In the year 2089, archaeologists Elizabeth Shaw (Noomi Rapace) and Charlie Holloway (Logan Marshall-Green) uncover a star map amongst a series of ancient cave paintings connecting cultures around the world. The pair interpret this as a message left by an alien race they dub the Engineers, who may be responsible for creating human life, inviting mankind to make contact. Some years later, the spaceship Prometheus reaches a distant moon known as LV-223 with Shaw and Holloway aboard as part of a science team. As funded by ailing industrialist Peter Weyland (Guy Pearce - in old geezer makeup), commanded by glam but no-nonsense mission leader Meredith Vickers (Charlize Theron) and including inquisitive but morally ambiguous android David (Michael Fassbinder), their mission is to unlock the secrets of creation itself. What they uncover exceeds their darkest nightmares and could spell the end for life on Earth.
To say this semi-prequel to the seminal Alien (1979) was eagerly anticipated would be a gross understatement. First off, Ridley Scott deserves some credit for attempting to expand the Alien mythos beyond the realms of simple shock-horror or worse, self-referential fanboy-pandering, towards tackling bigger themes. The origins of life, the nature of the universe and what it means to be human are some of the meaty morsels Scott serves up as part of an ambitious stew, at long last tapping the portentous Lovecraftian-by-way-of-Erich von Daeniken undertones hinted at in the first film. Ambiguous is the byword for the approach adopted by Scott and his screenwriters, Jon Spaihts (who penned Russian-produced alien invasion pic The Darkest Hour (2011)) and Damon Lindelhof, as underlined by the slightly unsettling ideological shift away from the series’ traditional spirited, emotionally-driven female lead onto the cerebral, morally ambivalent android character.
Despite the presence of strong actresses Rapace and Theron, it is Fassbinder who essays the key character and delivers the most notable performance. Herein lies part of the problem. Whereas before the franchise concerned itself with Ellen Ripley, a gutsy, certainly smart but identifiably ordinary woman caught in the midst of unfathomable alien terror, here the plot revolves around someone whose intellectual curiosity compels them to tamper with the unknowable then cock a quizzical eyebrow at the ensuing chaos. Simply put, Prometheus is all ideas with no follow-through and sorely lacking in heart. Ridley Scott invests so much time posing the big questions (and make no mistake, the film is all questions with zero answers) he fails to notice the myriad of niggling, little questions that wriggle out and, like an infestation of alien parasites, collectively burrow inside this unwieldy leviathan until it sinks in its own primordial swamp.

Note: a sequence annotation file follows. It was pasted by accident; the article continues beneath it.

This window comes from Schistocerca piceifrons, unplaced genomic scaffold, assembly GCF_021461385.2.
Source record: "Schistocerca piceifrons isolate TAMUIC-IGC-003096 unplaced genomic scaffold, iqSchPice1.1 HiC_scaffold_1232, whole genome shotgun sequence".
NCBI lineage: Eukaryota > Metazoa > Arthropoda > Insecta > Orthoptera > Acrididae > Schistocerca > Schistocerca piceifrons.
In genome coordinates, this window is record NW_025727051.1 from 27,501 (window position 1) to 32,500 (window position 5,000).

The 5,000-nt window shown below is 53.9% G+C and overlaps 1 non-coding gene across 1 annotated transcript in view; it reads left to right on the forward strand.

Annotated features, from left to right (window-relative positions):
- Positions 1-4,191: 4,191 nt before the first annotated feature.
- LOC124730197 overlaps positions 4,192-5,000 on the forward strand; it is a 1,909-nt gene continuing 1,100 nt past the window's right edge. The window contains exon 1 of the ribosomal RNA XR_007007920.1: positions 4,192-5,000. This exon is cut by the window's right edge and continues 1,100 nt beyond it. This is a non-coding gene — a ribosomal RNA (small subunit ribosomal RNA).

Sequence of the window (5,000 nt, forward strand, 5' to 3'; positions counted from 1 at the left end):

Why does Charlie behave like such an antagonistic jerk? For what reason does one character infect someone with an alien parasite? Why does the surly punk rock geologist (Sean Harris) sensibly refuse to risk his life delving into a danger spot only to linger around its corridors like a suicidal idiot? What is an accomplished actress like Charlize Theron doing here when her character contributes next to nothing to the plot, besides looking fantastic in a skin-tight space suit? These are only a few among the many earthly inconsistencies that bubble annoyingly away in the back of one’s brain when we are meant to be pondering the film’s weightier, metaphysical themes. Scott, Spaihts and Lindlehof try to things both ways by positing the existence of man is a cosmic mistake yet seeking solace in Shaw’s unswavering belief in a higher power. It is less than convincing, further undone by Rapace’s disappointingly tepid turn.
On a visual level, naturally, the film does not disappoint. Scott’s reputation as a creator of vivid, exquisitely realised worlds remains indisputible while he also pulls off a nightmarish caesarean sequence that proves a visceral, suspenseful, grippingly gross highpoint. Amidst an array of slithery, slimy, Lovecraftian terrors, the Engineers rather undermine the impact of Alien’s legendary “Space Jockey”, reducing something that was once an awe-inspiring harbringer of cosmic menace to a Star Trek level purple meanie of the week. Despite some individually compelling and intellectually stimulating sequences, Prometheus fails to weave any of its tantalising threads into anything remotely resembling a coherent narrative.
Talented, prolific British director whose background in set design and advertising always brings a stylised, visually stunning sheen to often mainstream projects. Scott made his debut in 1977 with the unusual The Duellists, but it was with his next two films - now-classic sci-fi thrillers Alien and Blade Runner - that he really made his mark. Slick fantasy Legend and excellent thriller Someone to Watch Over Me followed, while Thelma and Louise proved one of the most talked-about films of 1991. However, his subsequent movies - the mega-budget flop 1492, GI Jane and the hopeless White Squall failed to satisfy critics or find audiences.
Scott bounced back to the A-list in 2000 with the Oscar-winning epic Gladiator, and since then has had big hits with uneven Hannibal, savage war drama Black Hawk Down and his Robin Hood update. Prometheus, tentatively sold as a spin-off from Alien, created a huge buzz in 2012, then a lot of indignation. His Cormac McCarthy-penned thriller The Counselor didn't even get the buzz, flopping badly then turning cult movie. Exodus: Gods and Kings was a controversial Biblical epic, but a success at the box office, as was sci-fi survival tale The Martian. Alien Covenant was the second in his sci-fi prequel trilogy, but did not go down well with fans, while All the Money in the World was best known for the behind the scenes troubles it overcame. Brother to the more commercial, less cerebral Tony Scott.